• [0114]
    In some embodiments, the G protein-coupled receptor is part of a fusion protein comprising a G protein. Techniques for making a GPCR:G fusion construct are well known to the skilled artisan (see, e.g., International Application WO 02/42461).
  • [0115]
    In certain embodiments, the host cell comprises an expression vector, said expression vector comprising a polynucleotide encoding the G protein-coupled receptor. An exemplary suitable expression vector is pCMV. Other suitable expression vectors will be readily apparent to those of ordinary skill in the art, and a wide variety of expression vectors are commercially available (e.g., from Clontech, Palo Alto, Calif.; Stratagene, La Jolla, Calif.; and Invitrogen, Carlsbad, Calif.).
  • [0116]
    In some embodiments, the host cell is a vertebrate cell. In some embodiments, the host cell is a mammalian cell. In some embodiments, the mammalian host cell is selected from the group consisting of a 293 cell, a 293T cell, a CHO cell, an MCB3901 cell, and a COS-7 cell. In some embodiments, the host cell is a yeast cell. In some embodiments, the host cell is a melanophore cell. Other suitable host cells will be readily apparent to those of ordinary skill in the art, and a wide variety of cell lines are available from the American Type Culture Collection, 10801 University Boulevard, Manassas, Va. 20110-2209.
  • [0117]
    In certain embodiments, said determining is consistent with the G protein-coupled receptor being a Gs-coupled receptor.
  • [0118]
    In some embodiments, said determining is consistent with the G protein-coupled receptor being coupled through a promiscuous G protein, such as Gα15 or Gα16, to the phopholipase C pathway. Promiscuous G proteins are well known to the skilled artisan (see, e.g., Offermanns et al., J Biol Chem (1995) 270:15175-15180). In some embodiments, said determining is consistent with the G protein-coupled receptor being coupled through a chimeric G protein, e.g. to the phospholipase C pathway. Chimeric G proteins are well known to the skilled artisan (see, e.g., Milligan et al., Trends in Pharmaceutical Sciences (1999) 20:118-124; and WO 02/42461).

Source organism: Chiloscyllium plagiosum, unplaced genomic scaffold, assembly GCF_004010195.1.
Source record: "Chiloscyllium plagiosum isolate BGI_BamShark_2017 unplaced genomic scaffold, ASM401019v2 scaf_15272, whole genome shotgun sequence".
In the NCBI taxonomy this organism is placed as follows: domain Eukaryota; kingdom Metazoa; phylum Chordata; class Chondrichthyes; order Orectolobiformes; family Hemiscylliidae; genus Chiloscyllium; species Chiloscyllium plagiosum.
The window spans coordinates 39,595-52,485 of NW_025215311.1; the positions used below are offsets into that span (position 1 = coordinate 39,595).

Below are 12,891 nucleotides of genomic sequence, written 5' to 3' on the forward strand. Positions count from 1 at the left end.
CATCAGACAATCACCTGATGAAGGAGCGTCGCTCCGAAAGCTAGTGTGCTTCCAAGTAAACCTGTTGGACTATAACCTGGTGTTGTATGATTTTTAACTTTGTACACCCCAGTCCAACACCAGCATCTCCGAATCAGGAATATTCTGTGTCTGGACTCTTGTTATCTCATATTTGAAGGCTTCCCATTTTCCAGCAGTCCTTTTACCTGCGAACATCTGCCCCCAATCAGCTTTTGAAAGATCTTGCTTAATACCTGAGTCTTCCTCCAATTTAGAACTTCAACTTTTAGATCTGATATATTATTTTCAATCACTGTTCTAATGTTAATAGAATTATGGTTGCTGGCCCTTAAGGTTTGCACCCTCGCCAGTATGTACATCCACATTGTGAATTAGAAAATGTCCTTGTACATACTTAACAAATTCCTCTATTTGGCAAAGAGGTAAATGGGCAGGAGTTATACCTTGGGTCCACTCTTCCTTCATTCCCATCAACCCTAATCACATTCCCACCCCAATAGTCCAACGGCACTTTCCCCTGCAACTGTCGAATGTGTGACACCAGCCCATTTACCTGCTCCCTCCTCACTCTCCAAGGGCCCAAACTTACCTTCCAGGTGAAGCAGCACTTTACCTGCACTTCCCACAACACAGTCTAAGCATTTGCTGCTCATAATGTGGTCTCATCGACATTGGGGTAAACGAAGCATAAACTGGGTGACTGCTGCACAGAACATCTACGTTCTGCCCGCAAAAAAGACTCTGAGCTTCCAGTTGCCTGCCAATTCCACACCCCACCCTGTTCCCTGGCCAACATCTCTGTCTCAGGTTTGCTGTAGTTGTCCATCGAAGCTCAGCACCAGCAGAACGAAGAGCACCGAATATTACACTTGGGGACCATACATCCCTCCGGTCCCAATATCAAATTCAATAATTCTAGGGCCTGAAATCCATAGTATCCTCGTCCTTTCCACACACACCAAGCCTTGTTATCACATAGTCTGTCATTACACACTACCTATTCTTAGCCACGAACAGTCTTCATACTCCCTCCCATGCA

• [0119]
    In some embodiments, said determining is through the measurement of a level of a second messenger.
  • [0120]
    In some embodiments, said determining is through the measurement of a level of a second messenger selected from the group consisting of cyclic AMP (cAMP), cyclic GMP (cGMP), inositol 1,4,5-triphosphate (IP3), diacylglycerol (DAG), MAP kinase activity, MAPK/ERK kinase kinase-1 (MEKK1) activity, and Ca2+. In some preferred embodiments, the second messenger is cAMP. In certain embodiments, a level of intracellular cAMP is increased.
  • [0121]
    In certain embodiments, said determining is carried out using isolated membrane comprising the G protein-coupled receptor.
  • [0122]
    In certain embodiments, said determining is through the use of a melanophore assay. In certain embodiments, a level of pigment dispersion is increased.
  • [0123]
    In some embodiments, said determining is through a reporter assay. In some embodiments, said reporter assay is CRE-Luc reporter assay.
  • [0124]